A Small German Army
August 22, 2006 8:52 AM   Subscribe

One small german army and a train. (large pageload of photographs). Also: a flash slideshow of the same army (parent site) [via]
posted by peacay (18 comments total) 1 user marked this as a favorite
posted by jonson at 9:07 AM on August 22, 2006

Cute Nazis!
posted by punkfloyd at 9:08 AM on August 22, 2006

That....is incredible
posted by Shfishp at 9:17 AM on August 22, 2006

the photog has gotten really good at framing the shots of the dioramas to look full-size. there are few elements to deceive the trick. seems like there was an equipment upgrade in the past year and it was an excellent choice (d70?).
posted by pokermonk at 9:19 AM on August 22, 2006

They look pretty bummed about getting of that train. Germans love trains!
posted by CynicalKnight at 9:28 AM on August 22, 2006

some of the best diorama photography I've seen in a long time. It seems that items like Lensbaby and off-center photography are finally making an impact in this sector. Enjoyable links. Would be good if we could find some examples of some really just ok and bad diorama styling to show the difference.
posted by parmanparman at 9:36 AM on August 22, 2006

The natural lighting and 1/6th scale make a big difference. Obviously this is someone with a lot of money, time, skill and obsession. It's really remarkable.
posted by stbalbach at 9:57 AM on August 22, 2006

Reading the FPP the first thing that came to mind was Von Ryan's Express. This is awesome, a friend's dad used to make incredible military dioramas and I been hooked ever since (not that I have any skills but I enjoy the work of others).
posted by MikeMc at 10:38 AM on August 22, 2006

That is stunningly good modelling and photography. For the first few shots, I thought one of the Nazi/Waffen SS re-enactment groups in the UK had got hold of a full-size steam train and redecorated it for one of their jamborees.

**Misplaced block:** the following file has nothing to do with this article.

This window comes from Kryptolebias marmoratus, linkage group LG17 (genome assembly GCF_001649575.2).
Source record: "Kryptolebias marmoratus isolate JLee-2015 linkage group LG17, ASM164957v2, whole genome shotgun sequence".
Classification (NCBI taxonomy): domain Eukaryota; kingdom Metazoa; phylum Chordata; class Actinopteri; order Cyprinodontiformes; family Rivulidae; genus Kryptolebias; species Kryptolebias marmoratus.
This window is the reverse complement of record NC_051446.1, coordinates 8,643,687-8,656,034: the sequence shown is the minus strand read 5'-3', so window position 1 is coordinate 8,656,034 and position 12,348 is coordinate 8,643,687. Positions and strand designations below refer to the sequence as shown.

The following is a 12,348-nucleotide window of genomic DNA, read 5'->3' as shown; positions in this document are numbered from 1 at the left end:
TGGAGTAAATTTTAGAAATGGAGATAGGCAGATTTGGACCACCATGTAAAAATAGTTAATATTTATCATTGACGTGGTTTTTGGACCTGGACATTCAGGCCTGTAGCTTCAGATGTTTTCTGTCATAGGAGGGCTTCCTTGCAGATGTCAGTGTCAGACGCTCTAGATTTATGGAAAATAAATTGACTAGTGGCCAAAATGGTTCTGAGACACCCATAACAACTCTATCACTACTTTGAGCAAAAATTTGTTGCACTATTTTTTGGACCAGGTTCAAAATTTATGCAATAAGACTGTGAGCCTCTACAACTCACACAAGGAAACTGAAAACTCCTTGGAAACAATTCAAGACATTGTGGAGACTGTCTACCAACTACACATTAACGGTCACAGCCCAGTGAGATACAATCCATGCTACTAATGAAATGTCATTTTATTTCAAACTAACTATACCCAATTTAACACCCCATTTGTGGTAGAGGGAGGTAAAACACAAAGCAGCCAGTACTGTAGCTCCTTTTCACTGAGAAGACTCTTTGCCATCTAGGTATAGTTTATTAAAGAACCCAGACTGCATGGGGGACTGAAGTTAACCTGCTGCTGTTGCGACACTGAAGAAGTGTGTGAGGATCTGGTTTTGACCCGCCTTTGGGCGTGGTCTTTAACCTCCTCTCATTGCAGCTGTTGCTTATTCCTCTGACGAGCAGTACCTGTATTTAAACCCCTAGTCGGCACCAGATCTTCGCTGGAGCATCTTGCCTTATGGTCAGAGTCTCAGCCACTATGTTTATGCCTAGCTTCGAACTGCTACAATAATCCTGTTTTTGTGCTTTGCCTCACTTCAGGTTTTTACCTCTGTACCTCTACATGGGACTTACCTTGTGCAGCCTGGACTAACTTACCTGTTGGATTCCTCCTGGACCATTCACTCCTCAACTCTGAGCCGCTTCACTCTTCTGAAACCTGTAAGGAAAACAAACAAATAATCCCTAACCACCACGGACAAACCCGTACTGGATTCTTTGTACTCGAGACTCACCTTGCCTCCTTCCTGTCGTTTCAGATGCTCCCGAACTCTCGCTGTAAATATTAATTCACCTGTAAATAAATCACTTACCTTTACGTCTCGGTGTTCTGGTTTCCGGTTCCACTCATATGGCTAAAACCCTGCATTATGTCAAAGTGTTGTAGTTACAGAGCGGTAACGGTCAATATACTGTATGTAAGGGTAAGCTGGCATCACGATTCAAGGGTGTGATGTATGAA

posted by Hogshead at 10:40 AM on August 22, 2006

Very cool. The first shot I thought was at 1:1, with full size mannequins. Then I saw the rest.

What an expensive hobby. I just collect rocks.
posted by yeti at 10:51 AM on August 22, 2006

Nice attention to detail with the unforms and equipment. I could almost guess when and where this diorama was set.

As a kid, my favorite part of building 2nd-World-War armor models was applying "weathering" to them. I'd've dirtied everything up at least a little, maybe given the troops some "five o'clock shadow" (beard stubble) and the odd bit of obviously repaired or modified field equipment. People, uniforms, weapons and equipment got banged up, abused, and hastily fixed. Even with well-cared-for troops, everything was often worn, stained and patched. If this was the Ostfront any later than autumn 1941, for example, I'd've given one random Obergefreiter a captured Mosin-Nagant or a PPSh-41. And that locomotive ought to be a little grimy and sooty in spots.
posted by pax digita at 11:52 AM on August 22, 2006

Somehow I can't think of German trains without thinking about this one.
posted by Ogre Lawless at 12:37 PM on August 22, 2006

posted by neckro23 at 12:39 PM on August 22, 2006

That is absolutely incredible photography. Too bad the subject matter is so bland. I'd love to see this guy try a bit of the darker side off WWII-- a battle, a field hospital, a concentration camp.
posted by empath at 1:05 PM on August 22, 2006

Amazing. I used to build the WWII dioramas when I was a kid, but they never turned out like this...
posted by MarshallPoe at 1:38 PM on August 22, 2006

Man, those germans are a wooden, lifeless bunch. And I thought their coldness was just a stereotype.
posted by craniac at 7:42 PM on August 22, 2006

"We're not toys, we're action figures!"
posted by kirkaracha at 10:12 PM on August 22, 2006

I saw a diorama of a Civil War field hospital (might've been the Dunker church at Antietam) once. I recall the guy who made it saying he ran out of red paint and had to buy more. "Grim" barely begins to describe it; it was the kind of thing you don't want to let little kids see. Or maybe you do -- you never know who might grow up to be President.

Action is hard to depict in dioramas, but "aftermath" ones that tell a story are good. One of my faves was depicted in a how-to brochure on "weathering" combat aircraft that was included in the initial release of Monagram's 1/48th scale B-17G back in 1976; it showed a bunch of guys who'd just gotten out of a thoroughly shot-up Flying Fort that had made a wheels-up landing at the airfield. I distinctly remember this one crewman who's holding and regarding with amazement his flak helmet, which was torn (it's steel) but had saved hm.
posted by pax digita at 9:10 AM on August 23, 2006

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